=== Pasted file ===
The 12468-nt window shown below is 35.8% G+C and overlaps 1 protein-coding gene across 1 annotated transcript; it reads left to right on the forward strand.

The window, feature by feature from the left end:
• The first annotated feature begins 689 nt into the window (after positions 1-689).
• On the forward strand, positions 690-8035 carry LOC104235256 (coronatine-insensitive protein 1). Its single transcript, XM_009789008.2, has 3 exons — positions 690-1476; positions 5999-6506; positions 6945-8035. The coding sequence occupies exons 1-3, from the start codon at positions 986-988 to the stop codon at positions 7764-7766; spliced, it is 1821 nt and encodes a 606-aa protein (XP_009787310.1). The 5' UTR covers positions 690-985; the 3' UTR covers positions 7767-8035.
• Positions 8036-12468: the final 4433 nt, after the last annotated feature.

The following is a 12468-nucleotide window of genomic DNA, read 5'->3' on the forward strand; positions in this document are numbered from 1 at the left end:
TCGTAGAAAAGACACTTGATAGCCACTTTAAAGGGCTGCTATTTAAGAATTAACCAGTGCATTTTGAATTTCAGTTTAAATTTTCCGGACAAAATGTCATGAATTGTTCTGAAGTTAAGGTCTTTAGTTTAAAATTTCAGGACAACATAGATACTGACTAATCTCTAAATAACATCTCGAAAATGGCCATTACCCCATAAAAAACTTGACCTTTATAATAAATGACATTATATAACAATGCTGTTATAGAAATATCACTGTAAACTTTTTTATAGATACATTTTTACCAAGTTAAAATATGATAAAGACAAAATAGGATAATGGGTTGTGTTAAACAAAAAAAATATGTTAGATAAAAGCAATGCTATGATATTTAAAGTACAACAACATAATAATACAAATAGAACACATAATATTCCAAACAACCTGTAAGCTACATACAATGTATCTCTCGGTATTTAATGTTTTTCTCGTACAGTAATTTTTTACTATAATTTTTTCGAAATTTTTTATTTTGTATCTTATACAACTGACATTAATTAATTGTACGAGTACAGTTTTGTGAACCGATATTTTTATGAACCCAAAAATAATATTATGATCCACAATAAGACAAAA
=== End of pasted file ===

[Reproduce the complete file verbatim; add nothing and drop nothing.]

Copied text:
The 12468-nt window shown below is 35.8% G+C and overlaps 1 protein-coding gene across 1 annotated transcript; it reads left to right on the forward strand.

The window, feature by feature from the left end:
• The first annotated feature begins 689 nt into the window (after positions 1-689).
• On the forward strand, positions 690-8035 carry LOC104235256 (coronatine-insensitive protein 1). Its single transcript, XM_009789008.2, has 3 exons — positions 690-1476; positions 5999-6506; positions 6945-8035. The coding sequence occupies exons 1-3, from the start codon at positions 986-988 to the stop codon at positions 7764-7766; spliced, it is 1821 nt and encodes a 606-aa protein (XP_009787310.1). The 5' UTR covers positions 690-985; the 3' UTR covers positions 7767-8035.
• Positions 8036-12468: the final 4433 nt, after the last annotated feature.

The following is a 12468-nucleotide window of genomic DNA, read 5'->3' on the forward strand; positions in this document are numbered from 1 at the left end:
TCGTAGAAAAGACACTTGATAGCCACTTTAAAGGGCTGCTATTTAAGAATTAACCAGTGCATTTTGAATTTCAGTTTAAATTTTCCGGACAAAATGTCATGAATTGTTCTGAAGTTAAGGTCTTTAGTTTAAAATTTCAGGACAACATAGATACTGACTAATCTCTAAATAACATCTCGAAAATGGCCATTACCCCATAAAAAACTTGACCTTTATAATAAATGACATTATATAACAATGCTGTTATAGAAATATCACTGTAAACTTTTTTATAGATACATTTTTACCAAGTTAAAATATGATAAAGACAAAATAGGATAATGGGTTGTGTTAAACAAAAAAAATATGTTAGATAAAAGCAATGCTATGATATTTAAAGTACAACAACATAATAATACAAATAGAACACATAATATTCCAAACAACCTGTAAGCTACATACAATGTATCTCTCGGTATTTAATGTTTTTCTCGTACAGTAATTTTTTACTATAATTTTTTCGAAATTTTTTATTTTGTATCTTATACAACTGACATTAATTAATTGTACGAGTACAGTTTTGTGAACCGATATTTTTATGAACCCAAAAATAATATTATGATCCACAATAAGACAAAA